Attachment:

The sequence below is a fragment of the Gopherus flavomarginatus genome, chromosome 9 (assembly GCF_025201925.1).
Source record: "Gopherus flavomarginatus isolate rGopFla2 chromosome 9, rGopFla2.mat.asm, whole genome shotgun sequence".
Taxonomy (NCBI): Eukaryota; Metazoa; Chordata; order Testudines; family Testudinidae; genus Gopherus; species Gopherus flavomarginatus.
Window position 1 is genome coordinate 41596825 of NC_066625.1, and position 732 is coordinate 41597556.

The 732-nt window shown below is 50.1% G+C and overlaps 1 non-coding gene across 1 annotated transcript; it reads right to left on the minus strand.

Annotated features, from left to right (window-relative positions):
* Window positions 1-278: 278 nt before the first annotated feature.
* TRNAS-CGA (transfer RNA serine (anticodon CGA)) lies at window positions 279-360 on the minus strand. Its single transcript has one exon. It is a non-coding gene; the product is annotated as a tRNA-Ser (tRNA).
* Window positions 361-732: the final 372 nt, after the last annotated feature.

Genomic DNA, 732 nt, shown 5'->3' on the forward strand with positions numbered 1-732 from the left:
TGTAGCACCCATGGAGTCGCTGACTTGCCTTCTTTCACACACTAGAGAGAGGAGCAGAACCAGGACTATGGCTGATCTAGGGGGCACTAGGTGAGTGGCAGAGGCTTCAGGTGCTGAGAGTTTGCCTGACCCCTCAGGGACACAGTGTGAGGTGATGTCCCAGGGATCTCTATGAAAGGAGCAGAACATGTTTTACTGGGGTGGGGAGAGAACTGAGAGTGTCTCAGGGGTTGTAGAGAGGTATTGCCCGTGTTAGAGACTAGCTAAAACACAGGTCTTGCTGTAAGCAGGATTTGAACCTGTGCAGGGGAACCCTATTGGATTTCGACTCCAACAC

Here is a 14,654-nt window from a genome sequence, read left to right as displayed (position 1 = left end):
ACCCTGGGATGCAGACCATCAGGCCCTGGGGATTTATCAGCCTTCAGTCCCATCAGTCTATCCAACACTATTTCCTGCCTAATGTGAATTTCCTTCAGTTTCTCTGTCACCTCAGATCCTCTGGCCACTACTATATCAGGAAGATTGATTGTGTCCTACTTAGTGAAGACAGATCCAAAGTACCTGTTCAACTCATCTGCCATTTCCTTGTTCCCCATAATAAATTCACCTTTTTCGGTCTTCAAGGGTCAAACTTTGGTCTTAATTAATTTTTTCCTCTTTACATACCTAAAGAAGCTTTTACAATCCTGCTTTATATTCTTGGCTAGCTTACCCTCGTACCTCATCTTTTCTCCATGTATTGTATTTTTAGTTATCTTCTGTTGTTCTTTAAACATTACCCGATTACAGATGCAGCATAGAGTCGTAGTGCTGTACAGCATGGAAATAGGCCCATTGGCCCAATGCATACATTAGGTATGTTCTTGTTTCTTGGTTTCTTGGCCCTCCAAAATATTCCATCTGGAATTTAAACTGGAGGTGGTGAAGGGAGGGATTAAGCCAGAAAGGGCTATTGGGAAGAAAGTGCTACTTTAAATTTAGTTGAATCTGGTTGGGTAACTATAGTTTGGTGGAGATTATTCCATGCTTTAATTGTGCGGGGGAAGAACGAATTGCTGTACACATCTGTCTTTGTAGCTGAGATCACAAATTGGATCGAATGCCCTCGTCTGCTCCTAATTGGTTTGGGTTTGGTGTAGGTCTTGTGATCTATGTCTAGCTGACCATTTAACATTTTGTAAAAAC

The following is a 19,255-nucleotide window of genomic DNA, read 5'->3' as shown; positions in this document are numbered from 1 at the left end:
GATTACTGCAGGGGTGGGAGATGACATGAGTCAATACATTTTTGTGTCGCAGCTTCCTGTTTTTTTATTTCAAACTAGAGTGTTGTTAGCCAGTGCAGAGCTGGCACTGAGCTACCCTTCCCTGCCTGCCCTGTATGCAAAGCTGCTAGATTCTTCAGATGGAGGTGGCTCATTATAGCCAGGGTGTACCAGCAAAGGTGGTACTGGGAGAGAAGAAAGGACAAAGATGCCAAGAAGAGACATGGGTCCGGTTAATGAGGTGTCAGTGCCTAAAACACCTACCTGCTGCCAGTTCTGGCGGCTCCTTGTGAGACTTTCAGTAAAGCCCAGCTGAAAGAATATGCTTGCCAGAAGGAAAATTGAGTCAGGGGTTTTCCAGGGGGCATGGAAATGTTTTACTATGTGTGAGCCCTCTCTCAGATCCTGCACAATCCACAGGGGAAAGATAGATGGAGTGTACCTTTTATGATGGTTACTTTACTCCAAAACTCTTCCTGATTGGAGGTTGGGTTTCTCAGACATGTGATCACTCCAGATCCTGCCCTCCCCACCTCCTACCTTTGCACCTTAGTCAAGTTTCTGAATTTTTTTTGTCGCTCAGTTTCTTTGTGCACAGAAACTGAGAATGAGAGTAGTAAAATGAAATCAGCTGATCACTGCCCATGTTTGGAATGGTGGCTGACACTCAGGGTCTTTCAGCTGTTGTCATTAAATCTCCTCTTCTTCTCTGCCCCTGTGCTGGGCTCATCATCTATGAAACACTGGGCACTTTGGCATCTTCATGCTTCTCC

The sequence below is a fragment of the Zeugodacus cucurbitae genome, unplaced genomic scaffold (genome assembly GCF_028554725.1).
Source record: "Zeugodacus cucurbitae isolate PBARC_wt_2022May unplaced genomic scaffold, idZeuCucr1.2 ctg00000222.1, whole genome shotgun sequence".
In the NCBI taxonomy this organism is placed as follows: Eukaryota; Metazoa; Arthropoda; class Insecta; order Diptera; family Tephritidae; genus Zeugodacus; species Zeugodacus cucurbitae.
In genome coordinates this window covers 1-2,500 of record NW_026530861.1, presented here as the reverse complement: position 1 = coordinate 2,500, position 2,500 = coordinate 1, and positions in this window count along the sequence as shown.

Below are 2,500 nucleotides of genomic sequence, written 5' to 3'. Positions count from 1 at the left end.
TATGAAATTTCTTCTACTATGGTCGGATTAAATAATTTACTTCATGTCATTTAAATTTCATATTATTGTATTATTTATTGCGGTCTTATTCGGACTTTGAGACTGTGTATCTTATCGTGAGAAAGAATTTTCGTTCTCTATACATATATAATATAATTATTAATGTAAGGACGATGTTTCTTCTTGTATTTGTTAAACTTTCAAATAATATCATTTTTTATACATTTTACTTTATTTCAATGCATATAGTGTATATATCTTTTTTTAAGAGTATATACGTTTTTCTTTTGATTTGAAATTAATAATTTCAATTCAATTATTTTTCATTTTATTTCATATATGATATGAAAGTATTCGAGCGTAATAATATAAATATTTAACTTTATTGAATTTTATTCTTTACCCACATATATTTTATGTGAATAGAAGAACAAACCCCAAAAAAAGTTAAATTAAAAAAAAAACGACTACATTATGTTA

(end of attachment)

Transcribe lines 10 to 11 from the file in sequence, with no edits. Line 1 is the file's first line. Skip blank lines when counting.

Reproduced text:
Genomic DNA, 732 nt, shown 5'->3' on the forward strand with positions numbered 1-732 from the left:
TGTAGCACCCATGGAGTCGCTGACTTGCCTTCTTTCACACACTAGAGAGAGGAGCAGAACCAGGACTATGGCTGATCTAGGGGGCACTAGGTGAGTGGCAGAGGCTTCAGGTGCTGAGAGTTTGCCTGACCCCTCAGGGACACAGTGTGAGGTGATGTCCCAGGGATCTCTATGAAAGGAGCAGAACATGTTTTACTGGGGTGGGGAGAGAACTGAGAGTGTCTCAGGGGTTGTAGAGAGGTATTGCCCGTGTTAGAGACTAGCTAAAACACAGGTCTTGCTGTAAGCAGGATTTGAACCTGTGCAGGGGAACCCTATTGGATTTCGACTCCAACAC